How I found blogging material in Hyde Park this morning.
My friend John Williams has inspired me to start blogging again, as a way to move towards writing another book, so at 6.45am I set out to re-inspire myself with my i phone 4 and my swim suit.
I’d always thought that wild water swimming was for misguided people who enjoy bracing experiences, such as cold showers, for the beneficial effects to the psyche and the circulation of the blood. Not me. By 7.30am I had reached the Serpentine Lake in Hyde Park and was looking at the grey sky and thinking, “Surely, surely not”.
By the time I’d put two feet into the clear but brown, yes, brown water, I was onto “Definitely home time”.
By the time I’d dived forward, (shamed by the girl in the polka dot swimsuit who was being Englishly Nonchalant about the freezing-ness of the whole affair), I was counting out the strokes with 1, 2 never again 3, 4 really no 5, 6 what am I thinking of 8, 9 this is ridiculous and it wasn’t until 29, 30 that something caught my eye.
Husky! Look at that!
Grey, wild and wolf-like, there he was at the edge of the lake on his morning walk and I wasn’t cold at all.
I was in.
I was Woman who Swims with the Huskies and suddenly I realise – it’s now warmer in the water than out of it!
No more counting. Just wild things.
A swan glides by on the other side of the buoys and wonder of wonders, a moorhen with the fierce white streak and alarmingly pointed beak (from 25cms away) is guarding the nest she’s built around a neon orange buoy.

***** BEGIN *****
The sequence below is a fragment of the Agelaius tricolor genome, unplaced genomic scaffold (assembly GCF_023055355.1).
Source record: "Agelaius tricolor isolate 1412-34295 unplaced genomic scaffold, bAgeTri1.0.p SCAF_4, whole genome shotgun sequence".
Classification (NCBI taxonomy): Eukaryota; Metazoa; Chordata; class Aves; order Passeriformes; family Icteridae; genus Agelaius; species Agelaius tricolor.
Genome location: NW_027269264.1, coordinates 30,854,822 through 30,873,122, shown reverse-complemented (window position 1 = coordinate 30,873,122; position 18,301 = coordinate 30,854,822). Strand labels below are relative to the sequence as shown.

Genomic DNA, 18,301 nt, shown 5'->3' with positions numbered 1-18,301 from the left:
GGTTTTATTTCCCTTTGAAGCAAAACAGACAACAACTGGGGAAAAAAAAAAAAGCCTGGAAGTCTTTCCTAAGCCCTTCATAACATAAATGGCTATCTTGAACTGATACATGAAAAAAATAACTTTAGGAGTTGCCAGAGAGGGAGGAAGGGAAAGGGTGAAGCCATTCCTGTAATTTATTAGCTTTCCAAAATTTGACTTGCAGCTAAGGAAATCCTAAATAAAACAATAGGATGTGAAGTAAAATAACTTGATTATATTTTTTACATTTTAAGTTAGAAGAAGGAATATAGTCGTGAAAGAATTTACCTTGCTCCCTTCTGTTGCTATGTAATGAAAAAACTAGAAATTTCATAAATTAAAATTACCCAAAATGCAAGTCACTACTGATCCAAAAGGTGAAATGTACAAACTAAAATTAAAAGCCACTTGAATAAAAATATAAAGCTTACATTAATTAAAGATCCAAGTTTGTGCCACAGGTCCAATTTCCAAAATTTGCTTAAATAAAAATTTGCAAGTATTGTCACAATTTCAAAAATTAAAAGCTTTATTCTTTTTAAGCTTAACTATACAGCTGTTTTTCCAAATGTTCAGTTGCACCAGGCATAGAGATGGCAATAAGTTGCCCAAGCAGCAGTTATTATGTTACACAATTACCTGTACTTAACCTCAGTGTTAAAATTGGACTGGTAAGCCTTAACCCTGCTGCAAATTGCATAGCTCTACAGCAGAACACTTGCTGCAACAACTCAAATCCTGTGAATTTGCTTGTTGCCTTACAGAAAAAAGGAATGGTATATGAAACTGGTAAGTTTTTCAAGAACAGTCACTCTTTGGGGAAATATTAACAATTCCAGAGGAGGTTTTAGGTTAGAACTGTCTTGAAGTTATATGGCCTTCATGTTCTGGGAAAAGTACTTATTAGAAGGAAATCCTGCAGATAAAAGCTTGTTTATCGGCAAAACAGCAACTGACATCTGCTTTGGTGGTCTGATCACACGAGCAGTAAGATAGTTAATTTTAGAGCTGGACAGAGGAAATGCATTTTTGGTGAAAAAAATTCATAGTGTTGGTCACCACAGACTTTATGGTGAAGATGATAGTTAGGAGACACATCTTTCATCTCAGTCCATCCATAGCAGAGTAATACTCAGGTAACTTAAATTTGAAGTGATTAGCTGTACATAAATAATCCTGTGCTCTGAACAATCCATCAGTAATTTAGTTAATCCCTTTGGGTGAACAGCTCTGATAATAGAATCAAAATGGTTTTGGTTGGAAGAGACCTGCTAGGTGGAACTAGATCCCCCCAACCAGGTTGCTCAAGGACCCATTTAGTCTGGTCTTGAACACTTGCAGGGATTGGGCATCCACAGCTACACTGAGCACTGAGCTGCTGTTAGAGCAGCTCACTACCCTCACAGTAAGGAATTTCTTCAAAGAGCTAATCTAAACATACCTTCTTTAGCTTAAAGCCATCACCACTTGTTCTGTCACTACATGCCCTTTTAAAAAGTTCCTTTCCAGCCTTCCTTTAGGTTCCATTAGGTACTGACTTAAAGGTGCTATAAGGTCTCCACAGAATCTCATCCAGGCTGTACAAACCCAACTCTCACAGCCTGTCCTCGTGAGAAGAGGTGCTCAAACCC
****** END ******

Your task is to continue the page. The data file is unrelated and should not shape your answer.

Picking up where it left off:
Nature triumphs over plastic.
I swim past and see how sharp that beak is.
Perfect. I’m never coming out now.
The sky is still grey, but I’m one with the wild. What’s not to love?
I’ve only done this 3 times before but always on a hot day. I’m glad my housemate Alice decided to join me on the 2nd day and to sign up for the legendary Serpentine Swimming Club with me, because, wonderful as this now feels, it’s not something I think I’d persevere with alone.
When I wake at 6.15am, somewhat earlier that my usual time, it’s only the thought of not disappointing my housemate that gets me up and out.
Writing can be the same. When you embark on a project that’s really new and a little bit scary, the first strokes of the keys or pen can make you feel exposed and ridiculous. But 30 strokes in and you’re on your way and wonderful unexpected animals come down to the water’s edge.
And then there’s the glory of the sky and the things you see on your way back to the normal world, which you hadn’t ever noticed before.
On the way back this morning, for instance, we looked at the Statue of Physical Energy set against the clouded sky from a new angle and I thought I’d take a shot of it.
What a statue it is! Without a trace of contemporary ironies – just the joy of scanning the far horizon – riding bare back.
Sometimes the call of the visceral is what you need for an intellectual endeavor.
And epic is essential for the energy of activation.
The thrill of the chill
As the steel sky yields to platinum.
There is a horizon and it’s yours to pursue.
The light dawns!
And that, as it turns out, just happens to be the working title of my new book. Thanks John, you always were an inspiration.